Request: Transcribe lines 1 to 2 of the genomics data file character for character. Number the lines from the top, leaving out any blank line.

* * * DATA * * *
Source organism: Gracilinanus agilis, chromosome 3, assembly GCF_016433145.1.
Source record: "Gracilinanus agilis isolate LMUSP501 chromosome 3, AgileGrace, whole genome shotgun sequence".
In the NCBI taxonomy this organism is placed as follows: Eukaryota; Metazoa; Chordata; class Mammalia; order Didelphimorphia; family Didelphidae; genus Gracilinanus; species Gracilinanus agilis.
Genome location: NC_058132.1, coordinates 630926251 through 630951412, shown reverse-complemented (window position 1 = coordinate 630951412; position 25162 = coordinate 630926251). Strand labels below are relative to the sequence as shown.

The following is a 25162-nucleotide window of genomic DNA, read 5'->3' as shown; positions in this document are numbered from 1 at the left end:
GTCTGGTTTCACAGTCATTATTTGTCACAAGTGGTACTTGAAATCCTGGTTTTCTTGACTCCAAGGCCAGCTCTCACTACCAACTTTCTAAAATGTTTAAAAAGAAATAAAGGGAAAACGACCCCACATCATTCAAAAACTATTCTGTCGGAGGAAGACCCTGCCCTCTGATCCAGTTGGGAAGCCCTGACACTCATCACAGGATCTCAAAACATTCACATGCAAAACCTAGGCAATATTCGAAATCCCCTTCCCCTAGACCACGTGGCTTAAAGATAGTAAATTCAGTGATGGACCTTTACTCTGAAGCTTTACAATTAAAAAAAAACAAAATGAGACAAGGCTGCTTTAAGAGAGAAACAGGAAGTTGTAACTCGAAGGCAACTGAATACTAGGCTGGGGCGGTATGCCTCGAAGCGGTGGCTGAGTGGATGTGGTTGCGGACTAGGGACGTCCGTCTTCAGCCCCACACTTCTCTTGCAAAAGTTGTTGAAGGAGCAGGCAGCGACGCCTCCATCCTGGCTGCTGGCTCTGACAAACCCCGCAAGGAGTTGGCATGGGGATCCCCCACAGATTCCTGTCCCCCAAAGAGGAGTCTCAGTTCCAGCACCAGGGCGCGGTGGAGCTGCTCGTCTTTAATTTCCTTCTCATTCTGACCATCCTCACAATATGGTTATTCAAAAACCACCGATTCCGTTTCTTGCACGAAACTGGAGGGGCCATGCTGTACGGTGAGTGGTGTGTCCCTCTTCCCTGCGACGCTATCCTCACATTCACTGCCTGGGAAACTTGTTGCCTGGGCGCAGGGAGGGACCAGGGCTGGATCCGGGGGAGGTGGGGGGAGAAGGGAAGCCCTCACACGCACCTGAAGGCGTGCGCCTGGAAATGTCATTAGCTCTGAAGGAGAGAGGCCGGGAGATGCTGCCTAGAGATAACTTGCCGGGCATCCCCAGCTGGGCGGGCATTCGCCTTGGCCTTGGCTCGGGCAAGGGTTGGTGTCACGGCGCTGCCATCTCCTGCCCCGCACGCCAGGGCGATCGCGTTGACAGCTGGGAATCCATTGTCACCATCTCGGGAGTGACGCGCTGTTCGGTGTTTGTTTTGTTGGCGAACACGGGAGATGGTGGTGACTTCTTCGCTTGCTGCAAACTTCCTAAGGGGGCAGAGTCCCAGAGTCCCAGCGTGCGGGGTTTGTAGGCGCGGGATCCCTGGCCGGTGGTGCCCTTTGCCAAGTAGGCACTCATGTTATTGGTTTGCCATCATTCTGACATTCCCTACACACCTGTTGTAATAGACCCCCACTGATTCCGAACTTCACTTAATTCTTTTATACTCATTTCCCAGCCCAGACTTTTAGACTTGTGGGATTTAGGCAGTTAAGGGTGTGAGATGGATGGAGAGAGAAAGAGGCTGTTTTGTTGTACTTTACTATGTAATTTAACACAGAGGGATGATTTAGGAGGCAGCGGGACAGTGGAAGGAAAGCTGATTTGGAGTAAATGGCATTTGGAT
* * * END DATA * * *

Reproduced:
Source organism: Gracilinanus agilis, chromosome 3, assembly GCF_016433145.1.
Source record: "Gracilinanus agilis isolate LMUSP501 chromosome 3, AgileGrace, whole genome shotgun sequence".